This question somewhat falls under theory since every body is different, I understand that, but figured I'd ask anyways.

Let's say I've managed to find a diet and exercise routine that fits my everyday lifestyle and I'm happy with my body fat percentage (last time I checked years ago I was at ~12%). I've been working out for around 10 years and I'd say my body has sort of peaked as far as any major body transformation. Now let's say I wanted to add a few lbs of lean muscle mass yet retaining my bodyfat percentage. Is it as simple as increasing my calorie intake (keeping the same protein/fat/carb ratio as before), maybe lifting a few more lbs and running an extra mile or two to keep up with the extra calories?

  • 1
    You need to increase calories to support an increase in mass. If you increase calories too much, the excess that does not go to new muscle will end up as body fat. As you can imagine this is a hard line to walk. Depending on how you want to approach the issue you can either have sub-optimal goals from a small increase in calories, or you can take @Sancho's approach and get optimal results first then working on cutting the BF back separately.
    – Moses
    Jul 10, 2012 at 22:11

3 Answers 3


It is very important to understand that it takes a tremendous amount of energy to generate new muscle. Additionally the type of muscle you build depends on the type of training you do. So the answer to your question is "yes" you need to increase your calories, and your training.

Both by experience, and by anecdotal evidence, if you want to increase the size of your muscles, you need to increase the volume of your training. While there is truth to the hypertrophy ranges (sets of 8-12 reps), you'll need more variation than that. Here are some training related pointers:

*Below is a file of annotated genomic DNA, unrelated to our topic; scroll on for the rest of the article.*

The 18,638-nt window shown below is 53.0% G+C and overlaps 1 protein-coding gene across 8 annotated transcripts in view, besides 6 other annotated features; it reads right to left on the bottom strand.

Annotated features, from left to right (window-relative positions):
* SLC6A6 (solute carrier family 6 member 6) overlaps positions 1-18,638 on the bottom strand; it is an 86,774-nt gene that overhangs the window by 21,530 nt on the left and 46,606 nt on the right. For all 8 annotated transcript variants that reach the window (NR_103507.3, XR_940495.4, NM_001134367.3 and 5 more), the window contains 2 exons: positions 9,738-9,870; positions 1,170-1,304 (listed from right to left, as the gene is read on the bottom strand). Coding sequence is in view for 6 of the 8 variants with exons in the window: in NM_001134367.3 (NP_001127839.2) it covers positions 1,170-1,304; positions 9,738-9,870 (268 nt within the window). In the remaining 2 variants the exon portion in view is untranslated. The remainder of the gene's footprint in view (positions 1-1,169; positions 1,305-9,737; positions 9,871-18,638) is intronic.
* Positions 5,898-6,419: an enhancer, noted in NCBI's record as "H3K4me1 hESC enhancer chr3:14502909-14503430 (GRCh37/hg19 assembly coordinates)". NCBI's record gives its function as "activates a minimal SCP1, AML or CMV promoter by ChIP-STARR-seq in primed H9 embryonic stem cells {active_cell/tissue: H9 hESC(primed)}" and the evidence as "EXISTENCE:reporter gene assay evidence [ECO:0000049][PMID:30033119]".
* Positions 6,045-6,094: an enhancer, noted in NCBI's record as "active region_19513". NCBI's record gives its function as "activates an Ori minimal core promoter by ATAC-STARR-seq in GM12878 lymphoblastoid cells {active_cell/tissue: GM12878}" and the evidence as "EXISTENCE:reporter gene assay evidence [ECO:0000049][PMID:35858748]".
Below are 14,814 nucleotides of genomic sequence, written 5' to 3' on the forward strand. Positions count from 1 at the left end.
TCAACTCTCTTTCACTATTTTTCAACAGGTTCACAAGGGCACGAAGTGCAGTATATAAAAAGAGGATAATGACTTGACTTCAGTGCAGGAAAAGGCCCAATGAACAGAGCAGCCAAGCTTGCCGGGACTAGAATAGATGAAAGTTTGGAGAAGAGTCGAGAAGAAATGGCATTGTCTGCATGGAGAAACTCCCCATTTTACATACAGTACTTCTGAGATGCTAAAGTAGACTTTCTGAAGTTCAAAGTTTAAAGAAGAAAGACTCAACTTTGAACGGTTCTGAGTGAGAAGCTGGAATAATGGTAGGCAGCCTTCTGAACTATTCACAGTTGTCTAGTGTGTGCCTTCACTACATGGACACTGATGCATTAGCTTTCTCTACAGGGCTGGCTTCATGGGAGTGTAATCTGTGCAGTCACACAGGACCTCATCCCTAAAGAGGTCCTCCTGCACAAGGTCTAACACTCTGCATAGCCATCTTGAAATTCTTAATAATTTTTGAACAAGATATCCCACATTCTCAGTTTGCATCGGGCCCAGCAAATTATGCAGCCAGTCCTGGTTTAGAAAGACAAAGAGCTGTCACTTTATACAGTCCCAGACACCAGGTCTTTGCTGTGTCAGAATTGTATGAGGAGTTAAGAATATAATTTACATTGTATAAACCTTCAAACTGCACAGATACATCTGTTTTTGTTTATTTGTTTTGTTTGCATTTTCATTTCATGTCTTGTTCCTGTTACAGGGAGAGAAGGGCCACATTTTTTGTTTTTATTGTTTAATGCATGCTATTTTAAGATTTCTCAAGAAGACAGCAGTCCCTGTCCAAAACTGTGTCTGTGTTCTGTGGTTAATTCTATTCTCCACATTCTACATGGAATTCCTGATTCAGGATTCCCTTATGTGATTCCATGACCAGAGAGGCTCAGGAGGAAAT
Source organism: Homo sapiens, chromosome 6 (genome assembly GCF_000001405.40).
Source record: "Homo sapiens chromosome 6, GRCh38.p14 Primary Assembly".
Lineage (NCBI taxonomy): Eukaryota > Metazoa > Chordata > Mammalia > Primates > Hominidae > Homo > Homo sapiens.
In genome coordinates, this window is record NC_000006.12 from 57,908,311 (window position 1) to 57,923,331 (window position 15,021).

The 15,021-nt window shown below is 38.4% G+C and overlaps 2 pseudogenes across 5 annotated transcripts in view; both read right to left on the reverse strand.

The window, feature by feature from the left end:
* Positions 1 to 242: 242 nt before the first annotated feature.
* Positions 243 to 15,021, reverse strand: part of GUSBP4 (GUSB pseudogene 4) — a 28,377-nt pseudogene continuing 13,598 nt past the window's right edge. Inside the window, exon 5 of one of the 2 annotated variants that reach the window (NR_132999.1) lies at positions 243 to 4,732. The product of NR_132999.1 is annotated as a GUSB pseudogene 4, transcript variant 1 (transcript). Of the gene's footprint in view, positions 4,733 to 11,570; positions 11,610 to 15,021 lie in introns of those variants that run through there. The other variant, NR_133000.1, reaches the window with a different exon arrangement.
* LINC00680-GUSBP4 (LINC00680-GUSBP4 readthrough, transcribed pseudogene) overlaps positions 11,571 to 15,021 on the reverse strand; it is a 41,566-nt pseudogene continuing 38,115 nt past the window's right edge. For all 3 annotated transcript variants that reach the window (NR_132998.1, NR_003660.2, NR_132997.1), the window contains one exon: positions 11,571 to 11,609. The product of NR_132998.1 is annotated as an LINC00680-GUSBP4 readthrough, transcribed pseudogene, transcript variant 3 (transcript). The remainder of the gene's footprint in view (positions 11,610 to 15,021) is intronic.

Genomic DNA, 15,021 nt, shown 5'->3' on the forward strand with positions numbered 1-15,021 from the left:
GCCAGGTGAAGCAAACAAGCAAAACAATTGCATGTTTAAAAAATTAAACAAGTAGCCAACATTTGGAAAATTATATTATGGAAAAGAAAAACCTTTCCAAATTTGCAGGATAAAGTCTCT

• You can do intensity followed by volume like in Wendler's 5-3-1 program (after your main work sets you do 5 sets of 10 at 40-60%)
  • You can vary sets/reps like Smolov Jr.
  • You can embark on a high volume program like Sheiko

The thing with volume related programs, you will need to eat a lot more just to keep up with them. The good news is that the amount you have to eat will help you clean bulk. Bump up the food by 600 Calories. It might be beneficial to load the bulk of your carbs on training days to leverage the hormone spiking impacts that can help build muscle without increasing fat to the same proportion.


Yes, although you won't necessarily have to add running if you're lifting is heavy enough to demand the extra calories all to itself.

You could also overshoot, eating more than necessary to make sure you hit your strength gains, and then lift to maintain that new strength while cutting back on calories to lose any "excess" fat.


The thing with body fat percentage is it's proportional to the rest of your bodyweight, so if you're increasing your muscle mass 8lbs and gain 1lbs of fat, at 12%, your BF% would stay the same.

Lifting heavy would be the way to go, that's what's necessary to stimulate muscle growth. Rather than eating more, I would suggest increasing the quality of the food you're eating, particularly proteins. Different protein foods have different biological values (BV), with the higher BV giving you better protein absorbtion. Also, especially given you've been holding steady for a while, unless you've been obsessively counting calories for the past 10 years, starting now isn't going to help. Just eat to whatever amount your hunger dictates.

As far as running extra miles goes, I don't think that's really necessary, but if you're already running I'd suggest not increasing your time to match the distance. So if you're running an extra mile each outing, aim to keep it within the same length of time. This is the same principle as increasing the weight that you're lifting rather than increasing the reps.

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